We did it! We finally chose the RV we will live in for our year on the road.
This is such a huge milestone for us. For months we’ve spent evenings side by side on the couch, engrossed in dueling laptop searches. We’ve watched video RV tours, scoured Craigslist and RVtrader.com, followed blogs, emailed inquiries. Just figuring out what kind of RV we wanted was a challenge. Class A or Class C? Diesel or gas? How long? Couch or dinette? Overcab bed?
We pinned down our must-haves:
- Under 30 feet (a requirement to get into national parks)
- Queen bed with dual access (we ruled out climbing over each other in the night)
- Outdoor shower (for dog washing)
- Gas oven (for cooking without electricity)
- Three-burner stovetop
- Swivel-around front seats
- LOTS of storage, inside and out
- At least one slide-out
- Slide windows (not crank; I like fresh air)
- Sleeps at least four (we are counting on guests)
Initially, we were drawn to the class C RVs, the ones that look like a van on steroids. They seemed less imposing and more comfortable to drive. But a friend who’s driven both insisted that the class As (bus-style) are easier to drive because of better visibility. She also pointed out how much more spacious they are inside for the same length. She directed us to the model a friend had recently bought and raved about its quality: the Itasca Sunstar 27N.
I watched a video tour of the coach and immediately emailed Kate at work, saying I’d fallen in love. (In retrospect, I could have handled that better.) But my love affair immediately turned into a ménage-a-trois. At only 28 feet (one of the shortest of the class A RVs), the thing had three slide-outs that made it feel cavernous. The storage was incredible: full bedroom wardrobe, large kitchen pantry, cabinets galore, and you could house a whole family in the exterior storage. We were sold. Except on the price. New ones were listed at $117,000. Even serious bargaining couldn’t bring that thing within our budget.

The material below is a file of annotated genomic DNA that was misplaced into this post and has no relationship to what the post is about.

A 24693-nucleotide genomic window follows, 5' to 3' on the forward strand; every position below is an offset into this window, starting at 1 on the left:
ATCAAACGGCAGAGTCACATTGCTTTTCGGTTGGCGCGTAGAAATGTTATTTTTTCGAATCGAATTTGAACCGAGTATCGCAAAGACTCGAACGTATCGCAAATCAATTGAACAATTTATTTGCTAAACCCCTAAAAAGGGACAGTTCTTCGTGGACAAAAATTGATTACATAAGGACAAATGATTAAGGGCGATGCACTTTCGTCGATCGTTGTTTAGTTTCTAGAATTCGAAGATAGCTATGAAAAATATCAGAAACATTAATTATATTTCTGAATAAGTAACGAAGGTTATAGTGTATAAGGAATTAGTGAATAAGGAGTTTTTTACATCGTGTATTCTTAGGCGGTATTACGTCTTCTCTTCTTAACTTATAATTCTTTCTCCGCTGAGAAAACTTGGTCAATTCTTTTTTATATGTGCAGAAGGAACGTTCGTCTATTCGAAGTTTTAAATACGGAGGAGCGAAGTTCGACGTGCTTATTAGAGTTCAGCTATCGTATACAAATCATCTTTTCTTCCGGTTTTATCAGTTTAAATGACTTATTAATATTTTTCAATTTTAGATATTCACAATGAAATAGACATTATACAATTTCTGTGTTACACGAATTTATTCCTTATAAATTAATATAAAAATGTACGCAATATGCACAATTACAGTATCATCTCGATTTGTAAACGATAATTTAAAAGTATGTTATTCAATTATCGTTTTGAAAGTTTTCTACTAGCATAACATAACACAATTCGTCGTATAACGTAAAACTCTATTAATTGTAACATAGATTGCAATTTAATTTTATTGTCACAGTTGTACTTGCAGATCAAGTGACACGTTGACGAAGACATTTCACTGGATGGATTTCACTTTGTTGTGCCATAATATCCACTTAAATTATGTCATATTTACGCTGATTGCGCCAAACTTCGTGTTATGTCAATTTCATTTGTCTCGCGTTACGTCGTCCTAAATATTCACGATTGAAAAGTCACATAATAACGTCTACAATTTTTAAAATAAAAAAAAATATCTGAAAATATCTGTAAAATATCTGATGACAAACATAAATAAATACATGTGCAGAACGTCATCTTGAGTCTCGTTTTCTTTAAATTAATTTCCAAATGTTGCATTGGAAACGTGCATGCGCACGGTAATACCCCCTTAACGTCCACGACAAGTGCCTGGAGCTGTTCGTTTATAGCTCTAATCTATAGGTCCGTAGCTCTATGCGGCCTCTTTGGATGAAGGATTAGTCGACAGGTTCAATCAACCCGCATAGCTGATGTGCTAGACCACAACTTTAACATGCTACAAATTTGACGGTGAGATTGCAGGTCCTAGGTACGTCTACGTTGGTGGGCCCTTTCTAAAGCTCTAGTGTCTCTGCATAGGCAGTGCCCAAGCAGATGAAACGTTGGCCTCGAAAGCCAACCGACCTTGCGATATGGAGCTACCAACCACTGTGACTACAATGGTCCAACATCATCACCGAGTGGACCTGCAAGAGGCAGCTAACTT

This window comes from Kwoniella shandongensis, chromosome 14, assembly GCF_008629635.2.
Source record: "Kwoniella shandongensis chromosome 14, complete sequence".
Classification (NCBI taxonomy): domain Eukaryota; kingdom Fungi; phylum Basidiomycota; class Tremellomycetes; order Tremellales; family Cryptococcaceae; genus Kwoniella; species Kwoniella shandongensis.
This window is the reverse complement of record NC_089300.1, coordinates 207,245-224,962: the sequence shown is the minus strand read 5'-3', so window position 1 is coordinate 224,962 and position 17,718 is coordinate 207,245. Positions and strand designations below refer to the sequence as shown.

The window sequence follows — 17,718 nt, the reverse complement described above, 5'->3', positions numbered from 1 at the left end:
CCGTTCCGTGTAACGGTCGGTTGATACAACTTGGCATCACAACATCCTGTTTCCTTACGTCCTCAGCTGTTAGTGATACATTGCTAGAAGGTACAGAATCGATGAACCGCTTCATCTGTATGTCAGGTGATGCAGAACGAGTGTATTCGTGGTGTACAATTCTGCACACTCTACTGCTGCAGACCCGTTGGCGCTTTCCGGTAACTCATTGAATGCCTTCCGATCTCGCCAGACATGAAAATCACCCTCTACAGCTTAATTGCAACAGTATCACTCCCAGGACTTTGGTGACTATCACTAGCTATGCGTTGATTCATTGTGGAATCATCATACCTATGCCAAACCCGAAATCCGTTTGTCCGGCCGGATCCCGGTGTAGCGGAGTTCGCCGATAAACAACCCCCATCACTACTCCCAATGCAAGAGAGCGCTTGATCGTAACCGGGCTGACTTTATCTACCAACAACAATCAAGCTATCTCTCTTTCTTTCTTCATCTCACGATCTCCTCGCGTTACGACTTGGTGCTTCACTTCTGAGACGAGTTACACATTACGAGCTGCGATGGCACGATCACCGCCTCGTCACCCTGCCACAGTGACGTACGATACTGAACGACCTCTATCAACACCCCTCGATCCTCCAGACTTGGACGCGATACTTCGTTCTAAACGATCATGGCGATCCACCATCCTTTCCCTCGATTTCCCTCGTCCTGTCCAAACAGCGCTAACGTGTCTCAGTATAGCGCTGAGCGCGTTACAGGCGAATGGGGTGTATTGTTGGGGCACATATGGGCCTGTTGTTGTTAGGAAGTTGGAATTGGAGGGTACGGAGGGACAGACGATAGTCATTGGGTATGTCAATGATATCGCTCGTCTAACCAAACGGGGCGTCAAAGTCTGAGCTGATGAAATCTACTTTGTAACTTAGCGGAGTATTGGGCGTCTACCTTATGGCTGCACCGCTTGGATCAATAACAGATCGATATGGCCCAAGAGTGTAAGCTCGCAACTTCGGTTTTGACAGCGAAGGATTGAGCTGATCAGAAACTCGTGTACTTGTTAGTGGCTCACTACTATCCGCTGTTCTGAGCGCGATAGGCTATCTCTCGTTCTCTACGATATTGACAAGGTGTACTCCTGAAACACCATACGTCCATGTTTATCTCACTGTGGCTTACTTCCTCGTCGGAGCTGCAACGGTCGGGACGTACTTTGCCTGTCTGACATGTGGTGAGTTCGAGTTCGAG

We searched for a used one, or last year’s model still new on a lot. But apparently this model is very hard to come by used, and the few used ones we saw were listed nearly as much as the new ones. So we let it go and focused on cheaper options. If you move away from the high-end brands (such as Winnebago or Itasca), you can get more for your money. Great floor plans and lots of extras. But after reading many owners’ accounts of lemons and repair nightmares, we decided we should stick with a quality brand with fewer headaches and higher resale value.
Weekend before last, we went up to an RV show in Portland, hoping to tour as many models as possible. And the only one that grabbed our hearts? You guessed it: the Itasca Sunstar 27N.
So we came full circle. In the end, we decided paying more for something that we truly love and feel like we can comfortably live in for a year is worth it. Because actually, it’s not about how much you pay for the RV, it’s about how much you get for the thing at the end of the year. Our true cost is the difference, and we think this one is a good investment.
Ultimately, we went with the same dealer our friends used up near Seattle (Roy Robinson), and we got a really good deal: $89,500. Although we’re eager to race up there and bring it home, we’re waiting until after Thanksgiving. It would just be too hard to stay focused on the things we need to do here in the house with that thing calling to us from the street. So we fly up to Seattle on December 5, and until then, we’re counting the days!